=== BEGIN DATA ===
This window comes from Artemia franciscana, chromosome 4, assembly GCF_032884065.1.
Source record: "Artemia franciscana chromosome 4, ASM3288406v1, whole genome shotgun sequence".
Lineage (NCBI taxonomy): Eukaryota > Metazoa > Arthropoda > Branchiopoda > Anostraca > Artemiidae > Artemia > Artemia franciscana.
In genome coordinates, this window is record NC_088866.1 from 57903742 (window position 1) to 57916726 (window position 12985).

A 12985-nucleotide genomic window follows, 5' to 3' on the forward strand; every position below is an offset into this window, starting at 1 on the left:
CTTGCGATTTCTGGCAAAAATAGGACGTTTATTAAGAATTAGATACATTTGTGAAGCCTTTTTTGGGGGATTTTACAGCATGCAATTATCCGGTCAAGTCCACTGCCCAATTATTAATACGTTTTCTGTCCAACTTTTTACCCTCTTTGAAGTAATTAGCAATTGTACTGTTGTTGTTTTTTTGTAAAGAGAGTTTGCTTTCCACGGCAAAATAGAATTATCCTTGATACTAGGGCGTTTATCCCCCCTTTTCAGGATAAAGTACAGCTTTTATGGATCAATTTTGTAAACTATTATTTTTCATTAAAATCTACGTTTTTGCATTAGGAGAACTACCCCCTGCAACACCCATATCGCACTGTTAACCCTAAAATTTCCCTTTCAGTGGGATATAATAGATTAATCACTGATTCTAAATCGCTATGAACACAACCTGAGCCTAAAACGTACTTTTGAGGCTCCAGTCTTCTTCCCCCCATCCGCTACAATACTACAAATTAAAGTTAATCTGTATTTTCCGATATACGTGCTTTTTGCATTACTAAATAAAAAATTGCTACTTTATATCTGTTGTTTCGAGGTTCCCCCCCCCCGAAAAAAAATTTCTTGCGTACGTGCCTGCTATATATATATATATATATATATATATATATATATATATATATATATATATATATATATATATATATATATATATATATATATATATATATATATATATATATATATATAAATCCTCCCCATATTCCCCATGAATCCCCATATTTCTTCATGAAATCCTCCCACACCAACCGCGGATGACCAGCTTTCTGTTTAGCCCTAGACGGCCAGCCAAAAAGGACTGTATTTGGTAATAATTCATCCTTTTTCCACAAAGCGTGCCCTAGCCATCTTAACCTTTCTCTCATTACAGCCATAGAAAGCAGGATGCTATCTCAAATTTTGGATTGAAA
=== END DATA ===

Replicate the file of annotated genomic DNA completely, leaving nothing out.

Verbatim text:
This window comes from Artemia franciscana, chromosome 4, assembly GCF_032884065.1.
Source record: "Artemia franciscana chromosome 4, ASM3288406v1, whole genome shotgun sequence".
Lineage (NCBI taxonomy): Eukaryota > Metazoa > Arthropoda > Branchiopoda > Anostraca > Artemiidae > Artemia > Artemia franciscana.
In genome coordinates, this window is record NC_088866.1 from 57903742 (window position 1) to 57916726 (window position 12985).

A 12985-nucleotide genomic window follows, 5' to 3' on the forward strand; every position below is an offset into this window, starting at 1 on the left:
CTTGCGATTTCTGGCAAAAATAGGACGTTTATTAAGAATTAGATACATTTGTGAAGCCTTTTTTGGGGGATTTTACAGCATGCAATTATCCGGTCAAGTCCACTGCCCAATTATTAATACGTTTTCTGTCCAACTTTTTACCCTCTTTGAAGTAATTAGCAATTGTACTGTTGTTGTTTTTTTGTAAAGAGAGTTTGCTTTCCACGGCAAAATAGAATTATCCTTGATACTAGGGCGTTTATCCCCCCTTTTCAGGATAAAGTACAGCTTTTATGGATCAATTTTGTAAACTATTATTTTTCATTAAAATCTACGTTTTTGCATTAGGAGAACTACCCCCTGCAACACCCATATCGCACTGTTAACCCTAAAATTTCCCTTTCAGTGGGATATAATAGATTAATCACTGATTCTAAATCGCTATGAACACAACCTGAGCCTAAAACGTACTTTTGAGGCTCCAGTCTTCTTCCCCCCATCCGCTACAATACTACAAATTAAAGTTAATCTGTATTTTCCGATATACGTGCTTTTTGCATTACTAAATAAAAAATTGCTACTTTATATCTGTTGTTTCGAGGTTCCCCCCCCCCGAAAAAAAATTTCTTGCGTACGTGCCTGCTATATATATATATATATATATATATATATATATATATATATATATATATATATATATATATATATATATATATATATATATATATATATATATATATATATATATATATAAATCCTCCCCATATTCCCCATGAATCCCCATATTTCTTCATGAAATCCTCCCACACCAACCGCGGATGACCAGCTTTCTGTTTAGCCCTAGACGGCCAGCCAAAAAGGACTGTATTTGGTAATAATTCATCCTTTTTCCACAAAGCGTGCCCTAGCCATCTTAACCTTTCTCTCATTACAGCCATAGAAAGCAGGATGCTATCTCAAATTTTGGATTGAAA